In the thirty-seven years since its premiere, Stanley Kubrick’s The Shining (1980) has been the subject of heated debate. Based on a bestselling novel by Stephen King, the adaptation was dismissed by the author as ‘maddening, perverse, and disappointing’. His judgement was not unique. Critics and audiences alike found the film bewildering and strange, not knowing whether to take it as an art film or a low-brow horror shocker. Yet, as Roger Luckhurst points out in his excellent book, The Shining (BFI Classics, 2013), despite its chilly opening reception the film is now regarded as ‘one of the most admired horror films in cinema history’.
Luckhurst’s take on The Shining manages to pierce the lid on thirty years of critical discussion, and to yield a fresh perspective on one of cinema’s most discussed and perplexing films. The book addresses Stanley Kubrick’s status as a distinctive auteur filmmaker, but dismisses the tendency of critics to see deliberate intention in every move and gesture. Instead, Luckhurst reads The Shining within the broader cultural and historical context of late 1970s-early 1980s American culture. Insightful connections are made to films like The Amityville Horror (1979), The Omen (1976), Poltergeist and The Evil Dead (both released in 1982). Through its representation of prescient children, telepathy, and horror, Luckhurst reveals how The Shining expresses widely-held anxieties about traditional gender roles, the nuclear family, and histories of repressed trauma and violence. (more…)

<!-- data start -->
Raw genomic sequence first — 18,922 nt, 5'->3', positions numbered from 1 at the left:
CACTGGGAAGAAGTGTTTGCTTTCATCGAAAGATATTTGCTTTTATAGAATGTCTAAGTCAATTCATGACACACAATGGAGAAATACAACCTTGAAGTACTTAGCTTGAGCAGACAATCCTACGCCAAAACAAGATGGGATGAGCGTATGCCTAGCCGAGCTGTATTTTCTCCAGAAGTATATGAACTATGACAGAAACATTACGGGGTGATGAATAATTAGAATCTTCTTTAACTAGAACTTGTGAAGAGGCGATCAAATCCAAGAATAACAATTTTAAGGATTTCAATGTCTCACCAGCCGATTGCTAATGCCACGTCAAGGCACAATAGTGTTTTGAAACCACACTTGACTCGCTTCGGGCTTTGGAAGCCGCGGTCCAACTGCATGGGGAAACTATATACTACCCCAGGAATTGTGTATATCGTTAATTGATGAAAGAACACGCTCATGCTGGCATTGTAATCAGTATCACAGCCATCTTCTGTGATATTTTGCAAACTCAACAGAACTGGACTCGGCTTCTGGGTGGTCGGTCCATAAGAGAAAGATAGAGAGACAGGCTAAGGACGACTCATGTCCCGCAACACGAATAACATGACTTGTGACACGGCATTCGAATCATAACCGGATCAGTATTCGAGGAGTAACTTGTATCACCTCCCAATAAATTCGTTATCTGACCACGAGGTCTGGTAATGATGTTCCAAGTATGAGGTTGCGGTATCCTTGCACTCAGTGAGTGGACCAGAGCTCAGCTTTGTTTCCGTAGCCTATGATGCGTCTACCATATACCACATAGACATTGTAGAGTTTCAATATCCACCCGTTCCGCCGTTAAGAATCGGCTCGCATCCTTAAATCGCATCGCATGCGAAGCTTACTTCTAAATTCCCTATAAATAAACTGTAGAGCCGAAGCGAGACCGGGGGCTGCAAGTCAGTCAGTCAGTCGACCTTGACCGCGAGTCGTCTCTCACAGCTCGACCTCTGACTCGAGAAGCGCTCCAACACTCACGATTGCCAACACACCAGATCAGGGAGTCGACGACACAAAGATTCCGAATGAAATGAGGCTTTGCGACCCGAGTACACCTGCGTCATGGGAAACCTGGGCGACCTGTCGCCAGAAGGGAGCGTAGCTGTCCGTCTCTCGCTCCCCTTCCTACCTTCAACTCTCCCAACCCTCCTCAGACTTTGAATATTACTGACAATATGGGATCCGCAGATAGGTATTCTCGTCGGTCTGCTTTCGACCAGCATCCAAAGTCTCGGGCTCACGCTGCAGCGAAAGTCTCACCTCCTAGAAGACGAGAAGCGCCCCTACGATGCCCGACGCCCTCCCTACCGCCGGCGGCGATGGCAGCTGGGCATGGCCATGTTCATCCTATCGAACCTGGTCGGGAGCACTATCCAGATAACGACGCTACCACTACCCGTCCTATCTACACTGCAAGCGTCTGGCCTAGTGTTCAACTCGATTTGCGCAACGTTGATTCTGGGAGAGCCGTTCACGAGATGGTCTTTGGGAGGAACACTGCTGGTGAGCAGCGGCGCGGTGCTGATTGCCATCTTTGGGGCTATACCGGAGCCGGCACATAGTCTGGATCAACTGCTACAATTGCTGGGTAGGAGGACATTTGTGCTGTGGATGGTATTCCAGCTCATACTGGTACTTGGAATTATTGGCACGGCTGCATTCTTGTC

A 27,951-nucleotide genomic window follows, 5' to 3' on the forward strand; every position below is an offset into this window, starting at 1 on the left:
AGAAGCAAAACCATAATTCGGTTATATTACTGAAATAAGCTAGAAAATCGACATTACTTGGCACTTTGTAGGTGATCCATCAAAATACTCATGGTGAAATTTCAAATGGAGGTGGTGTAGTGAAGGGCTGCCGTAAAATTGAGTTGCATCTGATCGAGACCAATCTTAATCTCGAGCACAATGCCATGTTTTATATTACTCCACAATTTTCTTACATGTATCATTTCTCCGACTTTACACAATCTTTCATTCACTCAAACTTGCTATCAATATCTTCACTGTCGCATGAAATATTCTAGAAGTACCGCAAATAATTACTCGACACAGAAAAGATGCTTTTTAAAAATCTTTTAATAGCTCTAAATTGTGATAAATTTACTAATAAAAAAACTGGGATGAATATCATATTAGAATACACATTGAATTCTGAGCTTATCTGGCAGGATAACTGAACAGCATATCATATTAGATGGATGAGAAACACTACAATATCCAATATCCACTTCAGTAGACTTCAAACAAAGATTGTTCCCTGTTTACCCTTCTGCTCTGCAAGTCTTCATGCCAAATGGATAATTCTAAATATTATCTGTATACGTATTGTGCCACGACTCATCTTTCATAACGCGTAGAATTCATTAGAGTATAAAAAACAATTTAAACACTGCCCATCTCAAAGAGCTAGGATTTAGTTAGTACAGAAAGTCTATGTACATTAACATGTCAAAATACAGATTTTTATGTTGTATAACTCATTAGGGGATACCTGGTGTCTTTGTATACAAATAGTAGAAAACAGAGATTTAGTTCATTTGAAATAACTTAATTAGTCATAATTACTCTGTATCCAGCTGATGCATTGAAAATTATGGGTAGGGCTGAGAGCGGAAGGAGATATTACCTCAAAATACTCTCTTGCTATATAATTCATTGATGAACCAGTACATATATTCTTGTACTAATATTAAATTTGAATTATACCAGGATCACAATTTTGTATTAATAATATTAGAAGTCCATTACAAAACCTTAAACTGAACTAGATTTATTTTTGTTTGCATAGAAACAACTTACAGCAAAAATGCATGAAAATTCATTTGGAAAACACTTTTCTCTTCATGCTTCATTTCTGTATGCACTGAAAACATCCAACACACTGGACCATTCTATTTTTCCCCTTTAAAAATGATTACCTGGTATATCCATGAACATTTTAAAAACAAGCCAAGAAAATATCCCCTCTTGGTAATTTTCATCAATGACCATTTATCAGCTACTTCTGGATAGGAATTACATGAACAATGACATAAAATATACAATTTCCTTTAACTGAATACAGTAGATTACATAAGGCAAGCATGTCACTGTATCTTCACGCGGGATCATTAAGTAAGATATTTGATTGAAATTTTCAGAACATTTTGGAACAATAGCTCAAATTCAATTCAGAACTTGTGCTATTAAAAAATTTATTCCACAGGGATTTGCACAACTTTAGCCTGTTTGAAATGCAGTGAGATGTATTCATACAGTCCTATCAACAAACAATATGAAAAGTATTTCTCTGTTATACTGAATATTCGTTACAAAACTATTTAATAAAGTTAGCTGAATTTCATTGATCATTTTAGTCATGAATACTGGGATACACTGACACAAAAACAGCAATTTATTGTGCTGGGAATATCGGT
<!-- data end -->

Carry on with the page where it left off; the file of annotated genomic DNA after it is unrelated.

“Among Eraserhead’s many admirers was none other than Stanley Kubrick, who appropriated a great deal from Lynch’s film for his own horror masterpiece, 1980’s The Shining. The latter uses the same relentless background noise and lingering shots to build a sense of dread that eventually crescendos into a fever dream of madness. Even The Shining’s famous “Room 237” is a not-so-subtle allusion to Spencer’s sultry neighbor’s apartment room 27. In The Shining as in Eraserhead, sex masquerades as an escape but ultimately propels its central character further into his downward spiral.”
Source: The Atlantic.
“‘Stephen King’s original novel is all about love, death and power,’ says Pulitzer-winning composer Paul Moravec. ‘And those are the three foundational components for an opera.'”
More at NPR.
From A Stanley Kubrick Tumblr:
A test print for the iconic last image from Stanley Kubrick’s The Shining. Jack Nicholson’s face was superimposed on an original photo from the twenties. Emilio D’Alessandro remembers: “These are two of the numerous print samples that Stanley requested to evaluate the result. A slightly darker halation around Jack’s head gives the trick away. Better do it again, right, Stanley?” (more…)